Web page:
Coolness in our society unavoidably implies hierarchies of both money and taste, structured around the symbolic powers of brand names and logos. Yet the concept of “cool” itself is never questioned by the novel. The self-evident that particular things are cool, and that not everybody can represent such coolness.

In the extremely networked world we now live in, the ultimate value is invariably innovation. But innovation is almost impossible to straighten out from the ways in which the entire society is concentrated by fashion, marketing, and consumption. An innovator is not the same as an entrepreneur; Westerfeld acknowledges this. But different as these roles are fundamentally, it is almost impracticably to remove them in practice. Innovation is inseparable connected with entrepreneurship, marketing, advertising, and branding, since these are the terms of its opportunities: the only ways it can be made present.

So Yesterday makes the reader aware of the above described situation. Logos, brands, etc. are so important a component of the construction of the social reality today. This book makes the reader realize how people are influenced by the marketing and advertising to want certain brands. It tempts people to act a particular way and to think that certain things are cooler than others. The novel does not include derogatory talking down to teenagers or any adult moralistic lessons about being an individual, but recognitions that belonging is important, as well as understanding the created structure of being cool. To be cool or not: the novel asks whether it is a deliberate option, or the result of accepting manipulation.

3. Text Analysis

This chapter intends to discuss the novel by analyzing various aspects relevant to the teaching project. After giving a short overview of the content of the novel, the place and setting will be examined with regard to the cultural diversity of the USA. Part three of the chapter deals with the presentation of the occurring characters. By introducing the parents of the main protagonist of the novel, the issue of generational difference will be discussed. The chapter concludes by analyzing diverse concepts and motifs discussed in the novel.

3.1 Plot overview

So Yesterday is set in New York and thus located in the city of advertising, fashion and style. It gives insights into the issues of generational differences, marketing and consumerism. The narrator of the novel, seventeen-year-old Hunter Braque, is a cool hunter who works for a multinational sports clothing firm, an “athletic shoe company named after a certain Greek god” (p.7), advising them on what is cool and what is not and spreading the latest trend to the masses. In search of the newest development, Hunter meets Jen (also a seventeen-year-old teenager) at the East River Park. She wears outstanding shoelaces that immediately make the impression of being the next big thing. Consequently, Jen is an Innovator: one of the people who invent the trends. Impressed by Jens’ creativity, Hunter takes her to a cool tasting. This, however, turns out to be a mistake because Jen brings up an idea that instantly makes a two-million-dollar ad uncool before its product even hits the mall. Subsequent to the meeting with the focus group weird things begin to happen. Hunter’s boss Mandy was supposed to meet the two teenagers “at eleven-thirty in Chinatown” (p.22). Mandy, however, does not show up. Instead, Jen and Hunter find her cell phone in an abandoned building. It seems like she has disappeared in bizarre circumstances. When the two teenagers are searching for Hunter’s missing boss, they suddenly come into contact with the Jammers, “a shadowy group dedicated to the downfall of consumerism” which ends up in a pursuit chase. Through the pursuance of the anti-client Jen and Hunter are involved in a mystery story. They fall for a brand-name intrigue – a missing cargo of the coolest shoes they have ever seen. The logo of the shoe “had been cut through with a diagonal line in bright red” (p.39). What does this stand for? It is part of the Jammers’ tactic of challenging consumerism and trying to reconstruct the cool hierarchy.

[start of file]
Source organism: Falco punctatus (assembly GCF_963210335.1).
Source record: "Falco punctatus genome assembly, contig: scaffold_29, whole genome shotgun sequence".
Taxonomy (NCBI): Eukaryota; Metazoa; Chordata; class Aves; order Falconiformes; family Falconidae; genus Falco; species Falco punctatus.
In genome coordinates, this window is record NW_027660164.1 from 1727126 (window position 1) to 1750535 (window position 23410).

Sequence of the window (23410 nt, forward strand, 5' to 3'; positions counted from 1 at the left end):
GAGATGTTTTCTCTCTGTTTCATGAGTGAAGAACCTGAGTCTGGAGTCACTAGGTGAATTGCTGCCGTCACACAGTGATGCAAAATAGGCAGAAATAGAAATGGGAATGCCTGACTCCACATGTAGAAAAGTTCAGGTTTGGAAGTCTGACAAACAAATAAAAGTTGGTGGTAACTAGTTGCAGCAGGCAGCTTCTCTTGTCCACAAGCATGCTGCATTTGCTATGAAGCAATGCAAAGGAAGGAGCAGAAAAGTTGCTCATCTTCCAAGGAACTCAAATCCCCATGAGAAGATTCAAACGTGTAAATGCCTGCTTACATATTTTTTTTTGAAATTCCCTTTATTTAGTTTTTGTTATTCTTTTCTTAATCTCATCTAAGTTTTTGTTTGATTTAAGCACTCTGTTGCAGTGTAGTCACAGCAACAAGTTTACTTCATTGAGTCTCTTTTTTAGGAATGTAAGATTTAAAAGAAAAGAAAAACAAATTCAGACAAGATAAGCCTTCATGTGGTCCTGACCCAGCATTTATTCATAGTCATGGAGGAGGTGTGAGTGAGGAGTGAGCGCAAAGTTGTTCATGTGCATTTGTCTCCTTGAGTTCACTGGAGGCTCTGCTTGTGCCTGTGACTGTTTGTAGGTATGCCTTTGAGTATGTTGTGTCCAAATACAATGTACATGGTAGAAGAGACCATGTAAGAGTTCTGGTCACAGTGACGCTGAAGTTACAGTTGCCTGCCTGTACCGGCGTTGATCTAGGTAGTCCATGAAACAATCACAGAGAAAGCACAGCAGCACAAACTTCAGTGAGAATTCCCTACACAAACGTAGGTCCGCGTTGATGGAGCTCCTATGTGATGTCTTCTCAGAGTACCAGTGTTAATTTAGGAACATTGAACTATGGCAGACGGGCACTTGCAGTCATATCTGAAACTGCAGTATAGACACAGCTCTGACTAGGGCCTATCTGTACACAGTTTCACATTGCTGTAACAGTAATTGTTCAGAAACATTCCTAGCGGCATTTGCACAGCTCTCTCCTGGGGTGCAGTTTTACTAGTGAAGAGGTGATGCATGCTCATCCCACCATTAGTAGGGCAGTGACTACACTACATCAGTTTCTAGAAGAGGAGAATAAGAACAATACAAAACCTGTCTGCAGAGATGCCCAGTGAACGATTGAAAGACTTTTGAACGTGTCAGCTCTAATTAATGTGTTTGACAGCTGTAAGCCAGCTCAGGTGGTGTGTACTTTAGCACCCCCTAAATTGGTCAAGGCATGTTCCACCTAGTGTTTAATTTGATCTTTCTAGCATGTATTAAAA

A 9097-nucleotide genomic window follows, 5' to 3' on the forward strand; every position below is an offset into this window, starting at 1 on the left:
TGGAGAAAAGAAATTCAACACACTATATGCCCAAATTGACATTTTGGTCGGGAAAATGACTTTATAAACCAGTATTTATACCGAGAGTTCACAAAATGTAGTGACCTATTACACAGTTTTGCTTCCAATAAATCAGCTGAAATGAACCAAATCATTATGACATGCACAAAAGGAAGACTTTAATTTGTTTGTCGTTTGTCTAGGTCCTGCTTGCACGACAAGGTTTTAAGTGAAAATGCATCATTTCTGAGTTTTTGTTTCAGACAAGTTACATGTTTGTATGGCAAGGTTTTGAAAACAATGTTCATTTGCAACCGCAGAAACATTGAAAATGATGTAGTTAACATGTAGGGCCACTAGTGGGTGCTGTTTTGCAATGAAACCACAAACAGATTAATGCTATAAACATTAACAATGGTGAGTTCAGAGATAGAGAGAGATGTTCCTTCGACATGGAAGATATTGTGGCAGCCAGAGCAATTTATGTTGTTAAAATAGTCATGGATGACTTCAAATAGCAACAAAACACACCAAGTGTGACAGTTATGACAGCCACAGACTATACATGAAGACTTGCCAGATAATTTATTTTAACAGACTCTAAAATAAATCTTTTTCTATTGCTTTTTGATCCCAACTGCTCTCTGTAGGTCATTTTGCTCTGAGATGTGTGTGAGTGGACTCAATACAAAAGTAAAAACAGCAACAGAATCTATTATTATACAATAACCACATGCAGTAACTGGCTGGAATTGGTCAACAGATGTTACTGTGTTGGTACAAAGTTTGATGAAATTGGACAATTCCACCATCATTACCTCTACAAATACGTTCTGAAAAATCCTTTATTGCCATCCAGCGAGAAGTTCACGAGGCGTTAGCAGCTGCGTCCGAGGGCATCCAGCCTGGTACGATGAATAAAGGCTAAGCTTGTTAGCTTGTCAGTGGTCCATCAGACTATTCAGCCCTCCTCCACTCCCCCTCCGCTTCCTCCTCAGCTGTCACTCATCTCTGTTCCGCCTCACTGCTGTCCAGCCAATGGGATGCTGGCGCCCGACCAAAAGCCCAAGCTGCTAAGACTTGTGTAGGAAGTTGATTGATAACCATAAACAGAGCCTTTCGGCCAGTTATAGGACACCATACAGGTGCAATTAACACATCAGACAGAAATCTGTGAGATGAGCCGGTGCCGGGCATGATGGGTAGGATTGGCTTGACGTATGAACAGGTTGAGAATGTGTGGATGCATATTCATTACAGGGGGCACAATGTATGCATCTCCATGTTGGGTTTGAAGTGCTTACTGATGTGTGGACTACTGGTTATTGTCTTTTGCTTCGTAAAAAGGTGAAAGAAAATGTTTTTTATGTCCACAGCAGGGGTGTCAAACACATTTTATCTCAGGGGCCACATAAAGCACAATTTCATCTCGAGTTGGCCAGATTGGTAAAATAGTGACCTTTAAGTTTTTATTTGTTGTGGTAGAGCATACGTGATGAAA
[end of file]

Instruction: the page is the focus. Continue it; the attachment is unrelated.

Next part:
[1]!/ScottWesterfeld, 14.06.2012.

[2] Vgl., 14.06.2012.

[3], 14.06.2012.

[4] Vgl., 14.06.2012.

[5] Vgl., 14.06.2012.

[6], 14.06.2012.

[7]!/ScottWesterfeld, 14.06.2012.

[8]!/jk_rowling/, 27.06.2012.

[9] Vgl., 17.07.2012.

[10], 17.08.2012.

[11], 14.06.2012.

[12], 27.06.2012.

[13], 14.06.2012.

[14] Ebd.

[15], 27.06.2012.

[16], 27.06.2012.

[17] Ebd.

[18] Vgl., 27.06.2012.

[19] Vgl. Ebd.

Excerpt out of 30 pages


Scott Westerfield's Novel "So Yesterday". Literary and Didactic Aspects
Humboldt-University of Berlin  (Seminar für Anglistik/ Amerikanistik)
Hauptseminar: Amerikanische Jugendromane
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scott, westerfield, novel, yesterday, literary, didactic, aspects
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Anonymous, 2012, Scott Westerfield's Novel "So Yesterday". Literary and Didactic Aspects, Munich, GRIN Verlag,